Crew wellbeing has become a hot issue in recent years both in the maritime sphere and beyond. With a view to increasing understanding of the strains on seafarers’ mental health, and on the occasion of the Day of the Seafarer 2018, the ITF Seafarers Trust announced a new research in cooperation with Yale University.
On the occasion of ‘Day of the Seafarer 2018’ focusing on wellbeing, the ITF Seafarers’ Trust and the World Maritime University announced a new crew welfare training programme designed to equip maritime professionals with key skills and knowledge to support welfare onboard.
Achieving and maintaining a healthy weight onboard is important for crew’s overall health and can help them prevent and control many diseases and conditions. The lifestyle changes onboard, emotional factors, genetics and some hormone problems may cause an abnormal increase in the size and the amount of fat cells in the body resulting in overweight and obesity.
Working on ships is a challenging profession that needs energy at all times. That is why fatigue is seen as a significant contributory factor to many incidents in shipping industry and one of the major concerns for seafarers.
Seafarers’ rights to be treated fairly and enjoy quality of life at sea is the focus this year’s Day of the Seafarer campaign, on 25 June, under the theme: Seafarer’s wellbeing. Day of the Seafarer 2018 will provide a platform to advocate for higher standards of welfare, says IMO Secretary General Kitack Lim.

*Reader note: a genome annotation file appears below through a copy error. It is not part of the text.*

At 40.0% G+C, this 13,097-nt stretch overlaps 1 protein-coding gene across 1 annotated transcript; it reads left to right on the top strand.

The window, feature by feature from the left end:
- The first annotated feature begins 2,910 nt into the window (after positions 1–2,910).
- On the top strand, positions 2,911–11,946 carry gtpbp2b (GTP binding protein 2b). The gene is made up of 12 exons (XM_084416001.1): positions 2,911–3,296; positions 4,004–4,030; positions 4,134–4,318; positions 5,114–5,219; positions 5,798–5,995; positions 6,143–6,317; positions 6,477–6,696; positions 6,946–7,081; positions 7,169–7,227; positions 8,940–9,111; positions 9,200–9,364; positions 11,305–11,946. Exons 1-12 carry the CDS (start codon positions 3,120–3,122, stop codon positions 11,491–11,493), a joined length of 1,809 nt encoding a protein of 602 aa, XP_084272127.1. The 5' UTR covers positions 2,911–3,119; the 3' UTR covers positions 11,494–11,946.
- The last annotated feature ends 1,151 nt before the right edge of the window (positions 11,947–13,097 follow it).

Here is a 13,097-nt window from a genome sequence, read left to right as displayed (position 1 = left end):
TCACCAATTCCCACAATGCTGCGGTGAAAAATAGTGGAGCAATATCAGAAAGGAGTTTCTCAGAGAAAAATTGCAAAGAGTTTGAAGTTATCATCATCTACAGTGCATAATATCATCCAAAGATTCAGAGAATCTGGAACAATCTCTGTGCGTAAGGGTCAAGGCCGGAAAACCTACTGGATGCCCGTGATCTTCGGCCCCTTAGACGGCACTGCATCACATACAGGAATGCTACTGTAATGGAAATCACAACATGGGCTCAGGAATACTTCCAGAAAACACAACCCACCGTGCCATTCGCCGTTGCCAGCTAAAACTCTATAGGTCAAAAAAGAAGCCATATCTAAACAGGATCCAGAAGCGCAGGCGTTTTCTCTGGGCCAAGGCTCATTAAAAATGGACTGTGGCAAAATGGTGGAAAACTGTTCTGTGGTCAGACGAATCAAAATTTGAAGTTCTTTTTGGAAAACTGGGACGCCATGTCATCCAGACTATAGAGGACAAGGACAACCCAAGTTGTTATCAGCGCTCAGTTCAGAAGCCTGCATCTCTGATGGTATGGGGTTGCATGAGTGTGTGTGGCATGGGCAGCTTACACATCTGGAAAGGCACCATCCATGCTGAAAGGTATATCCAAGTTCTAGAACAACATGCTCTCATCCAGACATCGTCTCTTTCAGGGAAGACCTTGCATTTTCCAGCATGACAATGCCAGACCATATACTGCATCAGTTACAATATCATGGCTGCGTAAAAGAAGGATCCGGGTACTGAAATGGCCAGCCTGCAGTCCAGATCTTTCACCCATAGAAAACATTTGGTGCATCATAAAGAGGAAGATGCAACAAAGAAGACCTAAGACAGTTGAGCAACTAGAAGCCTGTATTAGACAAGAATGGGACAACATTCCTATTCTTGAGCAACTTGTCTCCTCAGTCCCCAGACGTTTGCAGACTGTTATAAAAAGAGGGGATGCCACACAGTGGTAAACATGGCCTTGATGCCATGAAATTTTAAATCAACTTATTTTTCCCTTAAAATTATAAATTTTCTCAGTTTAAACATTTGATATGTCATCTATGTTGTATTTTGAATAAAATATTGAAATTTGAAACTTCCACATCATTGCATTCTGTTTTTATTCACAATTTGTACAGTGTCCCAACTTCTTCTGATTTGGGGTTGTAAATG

The Port Equipment Manufacturers Association has published a report on crane operator health and safety, including 20 recommendations for crane manufacturers and terminal operators on how to improve rubber tyred gantry (RTG) and container crane cabin ergonomics and safety.
For seafarers mental health issues are a very important matter. These can include the pressures of being separation from family and isolation. For this reason, the UK Chamber of Shipping, Nautilus International and the National Union of Rail, Maritime and Transport Workers have created new guidelines to help shipping companies set up policies on mental well-being.
Potable water on ships must be obtained only from those water sources and water supplies that provide potable water and are approved by the health administration or health authority.
The US Center for Disease Control issued a Travel Health Alert Notice regarding Measles outbreaks in Africa, Asia, Europe and the Pacific, noting that measles remains a common disease in these regions. CDC warned that anyone who is not protected against measles is at risk of getting infected when they travel internationally.
Well-being is defined as a state of being “comfortable, healthy, or happy”, which can be easily disrupted however by outside influences, such as family and relationship problems, depression, loneliness and financial issues. Subsequently, seafarers who are struggling with well-being issues could be more vulnerable to illness or injury.
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